There is also the practical aspect in terms of implementation and maintenance cost vs benefit.

3. Example IntelliJ Pants Plugin issue

Exclude jars imported into the project for IntelliJ Junit/Scala runner https://github.com/pantsbuild/intellij-pants-plugin/pull/331

4. Resolve difference investigation

This following script compares the resolves done by Ivy and Coursier on the same target.

target=$1

echo "target: $target"
./pants --resolver-resolver=coursier export --output-file=a.out $target &> /dev/null \
&& jq '.libraries | keys'  < a.out  > coursier_libs \
&& ./pants --resolver-resolver=ivy export --output-file=a.out $target &> /dev/null \
&& jq '.libraries | keys'  < a.out  > ivy_libs

diff coursier_libs ivy_libs

Gives a simpler version of the diff is captured below. For example:

< means what Coursier has

> means what Ivy has

<   "asm:asm:3.1",
---
>   "asm:asm:3.2",
128d127
<   "org.apache.hadoop:hadoop-yarn-server-nodemanager:2.6.0.t01",
130c129
<   "org.apache.httpcomponents:httpcore:4.2.4",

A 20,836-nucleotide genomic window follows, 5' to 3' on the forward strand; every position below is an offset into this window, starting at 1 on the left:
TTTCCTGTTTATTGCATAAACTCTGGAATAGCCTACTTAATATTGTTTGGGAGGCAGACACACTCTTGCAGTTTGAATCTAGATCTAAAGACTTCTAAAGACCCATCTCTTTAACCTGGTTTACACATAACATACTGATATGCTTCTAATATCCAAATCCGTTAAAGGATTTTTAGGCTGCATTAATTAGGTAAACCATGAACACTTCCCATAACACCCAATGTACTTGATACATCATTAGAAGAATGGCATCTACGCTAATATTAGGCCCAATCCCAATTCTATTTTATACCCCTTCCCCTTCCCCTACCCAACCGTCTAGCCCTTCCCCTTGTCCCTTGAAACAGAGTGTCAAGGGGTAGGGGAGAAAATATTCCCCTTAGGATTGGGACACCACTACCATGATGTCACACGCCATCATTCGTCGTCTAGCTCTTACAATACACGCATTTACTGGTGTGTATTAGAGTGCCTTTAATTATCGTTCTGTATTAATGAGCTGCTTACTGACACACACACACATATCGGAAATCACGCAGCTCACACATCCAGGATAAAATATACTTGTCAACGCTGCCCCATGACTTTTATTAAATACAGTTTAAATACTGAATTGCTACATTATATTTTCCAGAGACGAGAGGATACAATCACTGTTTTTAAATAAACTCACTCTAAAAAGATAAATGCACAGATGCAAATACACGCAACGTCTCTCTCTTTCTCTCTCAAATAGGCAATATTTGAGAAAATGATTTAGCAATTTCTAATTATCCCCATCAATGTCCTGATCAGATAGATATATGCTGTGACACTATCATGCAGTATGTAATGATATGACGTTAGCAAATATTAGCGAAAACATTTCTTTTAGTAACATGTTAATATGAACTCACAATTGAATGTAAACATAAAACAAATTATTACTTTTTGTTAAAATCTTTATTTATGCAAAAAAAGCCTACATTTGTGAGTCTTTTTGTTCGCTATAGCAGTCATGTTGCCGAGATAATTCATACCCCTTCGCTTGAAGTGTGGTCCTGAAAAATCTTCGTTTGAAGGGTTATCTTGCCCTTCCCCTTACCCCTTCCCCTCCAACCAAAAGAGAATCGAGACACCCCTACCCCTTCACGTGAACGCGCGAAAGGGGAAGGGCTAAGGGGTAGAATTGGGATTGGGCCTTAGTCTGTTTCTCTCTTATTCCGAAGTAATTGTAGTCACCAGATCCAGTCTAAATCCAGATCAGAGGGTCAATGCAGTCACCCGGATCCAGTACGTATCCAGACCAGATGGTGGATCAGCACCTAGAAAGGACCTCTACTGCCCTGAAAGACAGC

---
>   "org.apache.httpcomponents:httpcore:4.2.5",

To examine the difference in detail, we need to obtain the reports from Ivy and Coursier, then compare them manually. Ivy:

./pants --no-cache-resolve-ivy-read --resolver-resolver=ivy invalidate resolve.ivy --open --report <target>

Coursier:

./pants --resolver-resolver=coursier resolve.coursier --report <target>

5. Resolve differences/errors between Ivy and Coursier

Platform dependent resolve

https://github.com/coursier/coursier/issues/700

  • It turned out that the build was previously working accidentally with Ivy resolve. The should-be platform dependent jar was used by our build in both linux and MacOS builds because Ivy ignored the platform specific requirement. Hence switching to Coursier broke the build. The solution was to force fetching the platform dependent jar regardless of the platform.
  • This also caused complication in caching, because of 3rdparty jars are part of the compile cache key, so if a 3rdparty jar is platform dependent, that means cache populated by CI on linux cannot be reused on MacOS.

Dependency management via parent pom

https://github.com/coursier/coursier/issues/809

  • org.apache.httpcomponents:httpcore:4.2.5 (Ivy) -> org.apache.httpcomponents:httpcore:4.2.4 (Coursier). The difference is harmless, but the correct one should be 4.2.4.

How to use Coursier in Pants

Coursier repo